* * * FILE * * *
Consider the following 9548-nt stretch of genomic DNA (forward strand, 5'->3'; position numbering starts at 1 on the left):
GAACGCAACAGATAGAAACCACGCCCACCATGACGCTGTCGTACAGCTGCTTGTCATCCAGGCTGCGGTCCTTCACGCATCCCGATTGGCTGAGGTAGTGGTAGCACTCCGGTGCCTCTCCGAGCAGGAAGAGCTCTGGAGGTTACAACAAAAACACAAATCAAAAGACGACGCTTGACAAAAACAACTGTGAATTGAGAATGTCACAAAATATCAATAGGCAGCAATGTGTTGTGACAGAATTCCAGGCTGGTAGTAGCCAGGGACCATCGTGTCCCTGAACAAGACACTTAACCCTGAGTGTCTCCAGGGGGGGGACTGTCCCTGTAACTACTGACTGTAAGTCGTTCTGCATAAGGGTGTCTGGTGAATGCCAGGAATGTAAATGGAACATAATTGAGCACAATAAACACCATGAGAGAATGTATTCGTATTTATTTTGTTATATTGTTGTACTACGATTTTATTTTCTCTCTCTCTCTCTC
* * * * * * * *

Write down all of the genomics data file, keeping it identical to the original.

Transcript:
Consider the following 9548-nt stretch of genomic DNA (forward strand, 5'->3'; position numbering starts at 1 on the left):
GAACGCAACAGATAGAAACCACGCCCACCATGACGCTGTCGTACAGCTGCTTGTCATCCAGGCTGCGGTCCTTCACGCATCCCGATTGGCTGAGGTAGTGGTAGCACTCCGGTGCCTCTCCGAGCAGGAAGAGCTCTGGAGGTTACAACAAAAACACAAATCAAAAGACGACGCTTGACAAAAACAACTGTGAATTGAGAATGTCACAAAATATCAATAGGCAGCAATGTGTTGTGACAGAATTCCAGGCTGGTAGTAGCCAGGGACCATCGTGTCCCTGAACAAGACACTTAACCCTGAGTGTCTCCAGGGGGGGGACTGTCCCTGTAACTACTGACTGTAAGTCGTTCTGCATAAGGGTGTCTGGTGAATGCCAGGAATGTAAATGGAACATAATTGAGCACAATAAACACCATGAGAGAATGTATTCGTATTTATTTTGTTATATTGTTGTACTACGATTTTATTTTCTCTCTCTCTCTCTC